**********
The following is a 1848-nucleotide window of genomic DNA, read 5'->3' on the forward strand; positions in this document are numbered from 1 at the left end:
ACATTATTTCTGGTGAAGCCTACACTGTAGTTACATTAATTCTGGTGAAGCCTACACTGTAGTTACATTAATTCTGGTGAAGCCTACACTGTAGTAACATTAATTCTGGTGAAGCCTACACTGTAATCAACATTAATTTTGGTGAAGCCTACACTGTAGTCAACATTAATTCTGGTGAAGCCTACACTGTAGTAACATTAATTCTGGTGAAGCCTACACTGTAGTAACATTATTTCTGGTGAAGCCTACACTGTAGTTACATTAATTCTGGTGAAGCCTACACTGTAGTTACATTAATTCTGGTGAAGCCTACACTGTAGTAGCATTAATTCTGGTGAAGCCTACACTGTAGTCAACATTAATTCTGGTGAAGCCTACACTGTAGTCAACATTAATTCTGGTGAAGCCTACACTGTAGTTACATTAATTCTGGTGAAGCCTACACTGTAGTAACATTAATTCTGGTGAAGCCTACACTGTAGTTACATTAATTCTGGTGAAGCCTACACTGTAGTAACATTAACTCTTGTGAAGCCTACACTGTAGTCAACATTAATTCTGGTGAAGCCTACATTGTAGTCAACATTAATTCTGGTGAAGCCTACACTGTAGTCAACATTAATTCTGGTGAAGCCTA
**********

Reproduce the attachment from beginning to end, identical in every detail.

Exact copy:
The following is a 1848-nucleotide window of genomic DNA, read 5'->3' on the forward strand; positions in this document are numbered from 1 at the left end:
ACATTATTTCTGGTGAAGCCTACACTGTAGTTACATTAATTCTGGTGAAGCCTACACTGTAGTTACATTAATTCTGGTGAAGCCTACACTGTAGTAACATTAATTCTGGTGAAGCCTACACTGTAATCAACATTAATTTTGGTGAAGCCTACACTGTAGTCAACATTAATTCTGGTGAAGCCTACACTGTAGTAACATTAATTCTGGTGAAGCCTACACTGTAGTAACATTATTTCTGGTGAAGCCTACACTGTAGTTACATTAATTCTGGTGAAGCCTACACTGTAGTTACATTAATTCTGGTGAAGCCTACACTGTAGTAGCATTAATTCTGGTGAAGCCTACACTGTAGTCAACATTAATTCTGGTGAAGCCTACACTGTAGTCAACATTAATTCTGGTGAAGCCTACACTGTAGTTACATTAATTCTGGTGAAGCCTACACTGTAGTAACATTAATTCTGGTGAAGCCTACACTGTAGTTACATTAATTCTGGTGAAGCCTACACTGTAGTAACATTAACTCTTGTGAAGCCTACACTGTAGTCAACATTAATTCTGGTGAAGCCTACATTGTAGTCAACATTAATTCTGGTGAAGCCTACACTGTAGTCAACATTAATTCTGGTGAAGCCTA